▸ Website owned by an unrelated non-tobacco company
▸ BAT set up website to ‘help you know us (BAT) a little better, and to balance the debate on issues that can be controversial’. ▸ Drop down main menu directs to BAT’s views on smoking, marketing, corporate citizenship, environment, health and safety, and people. ▸ Claims that smoking as a cause of certain diseases is the ‘working hypothesis of much of our product modification research’.
▸ Press release on BAT’s snus investments added, saying it aims to give ‘smokers the chance to enjoy a less harmful form of tobacco’ ▸ BAT also states it supports the lifting of the EU ban on snus sales, pointing at the ‘significantly lower health risks’ and arguing that marketing should be aimed only ‘at adults who have chosen to consume tobacco’
▸ Significant website restructure, with new main section on ‘health and science’. First time that ‘harm reduction’ and ‘smokeless tobacco and health’ are dedicated subcategories. ▸ BAT claims its investment in snus is ‘in line with our [BAT’s] continuing efforts in harm reduction and a response to those public health stakeholders who told us they believe that snus, properly regulated, can contribute to reducing the health impact of tobacco use’.
▸ Harm reduction is now referred to as ‘a key element of our [BAT’s] business strategy’. ▸ BAT’s new website, bat-science.com, is promoted (‘written by scientists for scientists’), with a new external link to the IOM report added.
▸ BAT adds video ‘The Science of Harm Reduction’ to its website.
▸ BAT announces its establishment of Nicoventures, a stand-alone company which will focus on nicotine-only products, calling it ‘a natural extension’ of their ‘approach to tobacco harm reduction that has been developed over years’.
▸ BAT indicates it no longer runs snus test markets in South Africa, Canada and Japan, and only sells snus in Sweden and Norway.
▸ The ‘smokeless tobacco and health’ section has been moved away from the core part of the Health and Science part, to a drop-down menu on the left margin.
▸ BAT announces it has acquired an e-cigarette company and claims, as with Nicoventures, it’s a natural extension of their approach to harm reduction.
Source: Silvy Peeters, Anna B Gilmore, Research paper: Understanding the emergence of the tobacco industry’s use of the term tobacco harm reduction in order to inform public health policy, Tobacco Control doi:10.1136/tobaccocontrol-2013-051502
Looking at the history of harm reduction, it is hard to believe that the real and only goal is to make a safer cigarette. Independent research on transnational tobacco companies’ documents show that harm reduction was aimed to gain access to scientists, the public health community and policy makers, and rebuild its reputation as a responsible industry.
Due to the fast growth of e-cigarettes market, current Vype endeavor is for BAT an obvious opportunity to get into this niche and make a profit. At K-message, however, we believe that Vype, as other harm reduction projects is intended to do more than that.
Why Vype is more than yet another e-cigarette
With its extreme cig-a-like design Vype brings smoking habit back to normal, opposing the efforts of anti-tobacco campaigners. Vapers using Vype look the same as regular cigarettes smokers. From this point of view, with Vype all cigarettes are back in the public space.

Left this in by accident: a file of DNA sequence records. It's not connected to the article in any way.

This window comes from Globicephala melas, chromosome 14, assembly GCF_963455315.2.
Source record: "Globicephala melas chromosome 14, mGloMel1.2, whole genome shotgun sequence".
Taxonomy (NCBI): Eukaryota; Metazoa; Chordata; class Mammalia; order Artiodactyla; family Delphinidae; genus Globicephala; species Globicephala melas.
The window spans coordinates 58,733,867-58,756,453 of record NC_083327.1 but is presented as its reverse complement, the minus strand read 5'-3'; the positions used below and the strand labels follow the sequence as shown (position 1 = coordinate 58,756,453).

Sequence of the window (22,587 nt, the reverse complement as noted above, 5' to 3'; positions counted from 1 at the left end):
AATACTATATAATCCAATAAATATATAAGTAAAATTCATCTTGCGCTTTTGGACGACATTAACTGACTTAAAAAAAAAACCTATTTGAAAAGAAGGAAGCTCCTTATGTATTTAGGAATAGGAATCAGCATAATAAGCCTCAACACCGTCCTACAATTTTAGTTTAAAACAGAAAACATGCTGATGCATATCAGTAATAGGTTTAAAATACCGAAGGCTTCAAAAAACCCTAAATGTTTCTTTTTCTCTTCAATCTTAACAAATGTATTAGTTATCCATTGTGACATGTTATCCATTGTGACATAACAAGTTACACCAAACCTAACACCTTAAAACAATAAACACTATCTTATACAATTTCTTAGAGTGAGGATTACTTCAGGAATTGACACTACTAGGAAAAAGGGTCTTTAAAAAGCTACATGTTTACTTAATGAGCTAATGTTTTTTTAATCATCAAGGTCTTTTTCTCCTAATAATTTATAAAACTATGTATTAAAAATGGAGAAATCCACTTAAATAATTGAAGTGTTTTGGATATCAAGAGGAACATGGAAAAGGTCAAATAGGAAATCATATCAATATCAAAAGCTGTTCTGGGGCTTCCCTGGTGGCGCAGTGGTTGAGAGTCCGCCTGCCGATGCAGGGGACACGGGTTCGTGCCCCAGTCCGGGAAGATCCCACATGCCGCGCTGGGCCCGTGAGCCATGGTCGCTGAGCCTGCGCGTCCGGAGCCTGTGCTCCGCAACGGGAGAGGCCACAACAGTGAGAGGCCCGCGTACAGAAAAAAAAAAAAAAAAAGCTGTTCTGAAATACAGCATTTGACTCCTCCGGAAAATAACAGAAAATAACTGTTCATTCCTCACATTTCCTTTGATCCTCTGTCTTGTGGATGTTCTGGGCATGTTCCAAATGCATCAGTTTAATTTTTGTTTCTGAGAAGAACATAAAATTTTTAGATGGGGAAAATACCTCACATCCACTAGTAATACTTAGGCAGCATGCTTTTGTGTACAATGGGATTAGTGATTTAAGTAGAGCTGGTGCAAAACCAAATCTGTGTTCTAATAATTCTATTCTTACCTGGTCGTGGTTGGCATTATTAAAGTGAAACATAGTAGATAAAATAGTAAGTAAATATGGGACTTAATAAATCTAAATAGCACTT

Vype targets current smokers offering them familiar experience and their dose of nicotine. For BAT, regardless of all the CSR talk behind Nicoventures it is also an opportunity to to communicate with existing customers through all the channels that are banned for the tobacco product.
From marketing perspective Vype may really be a breakthrough for BAT. It not only allowed marketing message of the company to enter British homes via TV ad. With the #vypesocial Bar it brings smoking (or vaping) back to the HoReCa channel, where mid and premium range tobacco brands feel the best.
It may also increase Vype efficiency in being a gateway to the regular smoking as well. We already have some clues that e-cigs young vapers are switching to cigarettes.
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Research: E-cigarettes Impact on Conventional Cigarette Use Among US Adoloscents
A recent research published in JAMA Pediatry, Electronic Cigarettes and Conventional Cigarette Use Among US Adolescents. A Cross-sectional Study assessed how e-cigarettes affect use of cigarettes. According to the researchers, who analysed survey data from a representative sample of US middle and high school students in 2011 (n = 17 353) and 2012 (n = 22 529), use of e-cigarettes was associated with higher odds of ever or current cigarette smoking, higher odds of established smoking, higher odds of planning to quit smoking among current smokers, and, among experimenters, lower odds of abstinence from conventional cigarettes. Use of e-cigarettes does not discourage, and may encourage, conventional cigarette use among US adolescents.
Vype, a cig-a-like that is supported with 3.6 million GBP worth marketing campaign in the UK will be even more dangerous. It brings back to tobacco marketing two powerful psychological effects. First it may again use social learning theory, providing attractive models smoking Vype, a device that looks and feels just like a traditional cigarette.
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Social learning theory in marketing
In 1961, Albert Bandura performed his famous experiment with a Bobo doll. Without any stimuli (as proposed by an earlier, behavioral theory), children were copying an attitude to the doll observed on the model behavior showed by experimenter (or his confederate). They learned to be either aggressive towards the doll or to play with it peacefully. The experiment proves, that learning is a social process, and that it happens via observation and/or instruction and/or by symbolic means (children reacted not only to living model but also to the movies shown on TV).